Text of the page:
A learned palate is just that: learned, not innate. I used to know nothing about food other than it tasted good or bad to me. “I really like this,” “Ooh, this is nice.” Stuff like that. Knowing how to explain what you’re experiencing takes practice and learning from the pros.

The other day an Advanced Cicerone I follow on Instagram posted about not passing her Master Cicerone test, and determined to change her study strategy to: “more hands on learning, more practice tests, less reading.” (It was @pintsandpanels btw). I needed to hear this. My study strategy has been mostly reading, and while reading the material is fundamental for learning, there’s no substitute for tasting beer, playing with pairings, and coming up with the words yourself.

I’d been saving Sierra Nevada’s Bigfoot Barleywine in the fridge knowing I wanted to give it full attention at some point, plus a cheese pairing. I’d also been re-reading Garrett’s Oliver’s The Brewmaster’s Table and the paragraph describing his Brooklyn Brown Ale and potential pairings echoed in my taste buds, more than anything I’ve recently read. So I went to my local cheesemonger and asked for the oldest, crumbliest blue, and a tangy, fruity cheddar.

The scene: 1) Brooklyn Brown Ale with a vintage cheddar (Somerdale’s) and 2) Sierra Nevada Bigfoot Barleywine with Point Reyes Bay Blue. Served on mason jar lids because I don’t have small plates?! Here goes my best Garrett Oliver impression:

  1. The mild chocolate nuttiness of the brown ale brings out the smooth nuttiness of the cheese. Sweet caramel malt contrasts with the tangy, crystallized cheddar. Carbonation cuts and washes away mouth-coating fat. Hop bitterness lingers with stanky, milky, umami in the finish. This was a win.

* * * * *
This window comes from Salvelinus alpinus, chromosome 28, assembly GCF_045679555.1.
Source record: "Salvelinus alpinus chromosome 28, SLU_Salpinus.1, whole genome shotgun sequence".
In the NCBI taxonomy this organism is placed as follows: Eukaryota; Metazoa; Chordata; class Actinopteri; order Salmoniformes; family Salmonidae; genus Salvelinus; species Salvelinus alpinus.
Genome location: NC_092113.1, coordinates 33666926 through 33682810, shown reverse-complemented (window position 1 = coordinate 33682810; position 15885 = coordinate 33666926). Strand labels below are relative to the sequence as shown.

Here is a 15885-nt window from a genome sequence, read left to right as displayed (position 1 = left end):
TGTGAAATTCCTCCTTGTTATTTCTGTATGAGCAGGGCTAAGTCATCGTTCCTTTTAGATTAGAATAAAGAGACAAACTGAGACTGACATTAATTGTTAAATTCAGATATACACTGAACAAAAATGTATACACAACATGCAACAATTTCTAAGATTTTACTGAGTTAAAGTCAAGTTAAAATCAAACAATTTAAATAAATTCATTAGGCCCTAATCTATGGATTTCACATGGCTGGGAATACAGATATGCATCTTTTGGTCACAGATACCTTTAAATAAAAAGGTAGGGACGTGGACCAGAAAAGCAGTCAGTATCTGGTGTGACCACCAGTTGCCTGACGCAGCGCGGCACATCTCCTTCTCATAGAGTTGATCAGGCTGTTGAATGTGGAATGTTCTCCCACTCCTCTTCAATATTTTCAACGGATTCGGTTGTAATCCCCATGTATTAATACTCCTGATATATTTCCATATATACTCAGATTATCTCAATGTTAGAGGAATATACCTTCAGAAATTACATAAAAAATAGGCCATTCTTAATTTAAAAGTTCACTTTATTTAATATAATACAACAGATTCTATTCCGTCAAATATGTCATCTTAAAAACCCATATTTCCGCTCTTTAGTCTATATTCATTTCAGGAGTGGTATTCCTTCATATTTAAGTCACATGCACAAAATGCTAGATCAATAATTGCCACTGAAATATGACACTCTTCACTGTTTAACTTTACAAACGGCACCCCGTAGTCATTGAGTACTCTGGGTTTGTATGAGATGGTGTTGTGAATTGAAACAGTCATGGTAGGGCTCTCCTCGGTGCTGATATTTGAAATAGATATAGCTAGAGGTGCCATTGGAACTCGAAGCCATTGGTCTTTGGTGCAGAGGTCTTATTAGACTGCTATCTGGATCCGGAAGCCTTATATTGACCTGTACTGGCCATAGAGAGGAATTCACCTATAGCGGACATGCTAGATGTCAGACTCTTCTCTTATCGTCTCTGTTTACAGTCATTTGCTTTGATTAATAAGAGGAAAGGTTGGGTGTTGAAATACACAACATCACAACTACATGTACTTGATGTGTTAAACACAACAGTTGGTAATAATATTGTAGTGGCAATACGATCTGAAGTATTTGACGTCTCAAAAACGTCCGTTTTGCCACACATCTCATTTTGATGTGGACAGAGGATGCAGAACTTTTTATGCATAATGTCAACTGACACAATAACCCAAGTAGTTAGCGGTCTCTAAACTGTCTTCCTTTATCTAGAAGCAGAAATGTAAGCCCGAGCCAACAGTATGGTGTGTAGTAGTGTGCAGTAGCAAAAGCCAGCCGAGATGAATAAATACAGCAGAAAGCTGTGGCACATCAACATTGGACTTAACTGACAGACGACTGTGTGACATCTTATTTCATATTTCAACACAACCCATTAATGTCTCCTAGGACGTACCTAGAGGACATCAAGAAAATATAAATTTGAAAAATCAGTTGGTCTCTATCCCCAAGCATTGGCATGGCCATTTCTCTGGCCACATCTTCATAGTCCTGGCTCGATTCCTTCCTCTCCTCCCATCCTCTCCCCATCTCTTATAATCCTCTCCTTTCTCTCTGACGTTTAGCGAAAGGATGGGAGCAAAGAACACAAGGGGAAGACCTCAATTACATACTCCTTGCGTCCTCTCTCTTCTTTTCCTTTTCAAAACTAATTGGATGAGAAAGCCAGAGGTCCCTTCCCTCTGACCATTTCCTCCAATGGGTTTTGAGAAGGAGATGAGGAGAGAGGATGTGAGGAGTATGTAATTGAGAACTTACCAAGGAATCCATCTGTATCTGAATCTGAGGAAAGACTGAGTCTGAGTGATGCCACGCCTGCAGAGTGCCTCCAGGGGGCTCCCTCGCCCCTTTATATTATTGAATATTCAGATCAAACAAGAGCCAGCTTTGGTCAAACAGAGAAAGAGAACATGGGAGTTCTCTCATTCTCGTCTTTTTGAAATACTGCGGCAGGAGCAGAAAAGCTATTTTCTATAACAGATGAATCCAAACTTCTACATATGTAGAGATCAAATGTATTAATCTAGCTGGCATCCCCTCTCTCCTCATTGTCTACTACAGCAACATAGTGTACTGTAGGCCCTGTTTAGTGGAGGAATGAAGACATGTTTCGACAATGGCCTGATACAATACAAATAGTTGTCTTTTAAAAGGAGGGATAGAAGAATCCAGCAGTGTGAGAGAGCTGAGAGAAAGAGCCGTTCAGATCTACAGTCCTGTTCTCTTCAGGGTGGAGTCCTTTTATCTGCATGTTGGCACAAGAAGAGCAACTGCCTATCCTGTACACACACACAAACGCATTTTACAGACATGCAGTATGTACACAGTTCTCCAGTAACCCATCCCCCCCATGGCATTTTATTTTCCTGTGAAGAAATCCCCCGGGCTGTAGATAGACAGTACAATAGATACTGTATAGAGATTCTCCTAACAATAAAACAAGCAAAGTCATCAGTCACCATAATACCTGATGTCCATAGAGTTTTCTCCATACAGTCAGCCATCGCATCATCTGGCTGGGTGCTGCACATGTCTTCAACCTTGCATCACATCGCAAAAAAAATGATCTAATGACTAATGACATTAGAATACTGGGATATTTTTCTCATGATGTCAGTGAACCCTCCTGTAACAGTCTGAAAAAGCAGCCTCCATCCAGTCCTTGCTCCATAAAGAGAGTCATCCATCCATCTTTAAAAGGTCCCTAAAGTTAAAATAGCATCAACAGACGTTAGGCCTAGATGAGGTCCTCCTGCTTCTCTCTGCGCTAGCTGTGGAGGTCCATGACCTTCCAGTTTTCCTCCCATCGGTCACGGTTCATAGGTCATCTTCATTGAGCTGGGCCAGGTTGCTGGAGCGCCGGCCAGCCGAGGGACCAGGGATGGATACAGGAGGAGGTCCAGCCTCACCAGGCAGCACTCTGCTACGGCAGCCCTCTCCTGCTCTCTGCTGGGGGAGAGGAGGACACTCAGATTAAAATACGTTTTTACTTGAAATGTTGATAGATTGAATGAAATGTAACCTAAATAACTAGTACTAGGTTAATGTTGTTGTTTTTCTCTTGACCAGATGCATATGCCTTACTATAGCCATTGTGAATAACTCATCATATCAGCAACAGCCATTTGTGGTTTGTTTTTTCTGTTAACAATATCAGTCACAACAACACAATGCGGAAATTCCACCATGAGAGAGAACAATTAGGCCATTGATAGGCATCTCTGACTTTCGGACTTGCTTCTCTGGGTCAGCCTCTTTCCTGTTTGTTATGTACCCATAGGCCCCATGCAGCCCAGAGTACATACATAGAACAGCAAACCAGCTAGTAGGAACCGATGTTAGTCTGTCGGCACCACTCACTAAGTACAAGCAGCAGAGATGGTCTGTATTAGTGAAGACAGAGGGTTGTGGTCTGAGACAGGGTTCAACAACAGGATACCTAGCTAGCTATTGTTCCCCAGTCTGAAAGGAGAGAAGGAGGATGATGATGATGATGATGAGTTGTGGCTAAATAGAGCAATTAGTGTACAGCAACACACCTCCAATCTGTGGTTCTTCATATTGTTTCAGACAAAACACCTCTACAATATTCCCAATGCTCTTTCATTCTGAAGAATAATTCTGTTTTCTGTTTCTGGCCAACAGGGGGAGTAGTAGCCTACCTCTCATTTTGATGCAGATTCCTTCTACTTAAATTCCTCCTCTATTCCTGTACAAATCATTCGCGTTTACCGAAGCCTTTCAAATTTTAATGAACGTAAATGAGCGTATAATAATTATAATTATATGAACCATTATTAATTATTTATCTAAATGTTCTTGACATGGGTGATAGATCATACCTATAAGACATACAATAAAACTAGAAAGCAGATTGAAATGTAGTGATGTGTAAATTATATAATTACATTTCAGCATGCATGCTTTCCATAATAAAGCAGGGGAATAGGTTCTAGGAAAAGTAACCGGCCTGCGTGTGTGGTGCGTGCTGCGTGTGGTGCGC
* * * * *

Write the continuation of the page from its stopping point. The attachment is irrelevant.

2. Intensity matches intensity. The bitingly brash, resiny hoppiness of the barleywine is subdued by the buttery texture — it’s almost as if the cheese is washing down the beer. Extreme hop bitterness is rivaled by the intensely earthy mold flavor of the blue cheese. Pockets of powdery spiciness match the herbal hop character. The warming alcohol sweetness seems to clash a little with the flaky creamy cheese on this one — I’m thinking I should have gone with a younger, gooier blue for this pairing.

If this is studying, I want to be a student for the rest of my life. I’ve been saving an Orval in my fridge for a full-on Brett assessment plus pairing of some sort. On to the next one!

Published by Emma Schmitz

Emma Schmitz is a content marketer & writer based in Truckee, CA. In her free time, she enjoys mountain biking, splitboarding, practicing the dark yarn arts, and nerding out about craft beer.

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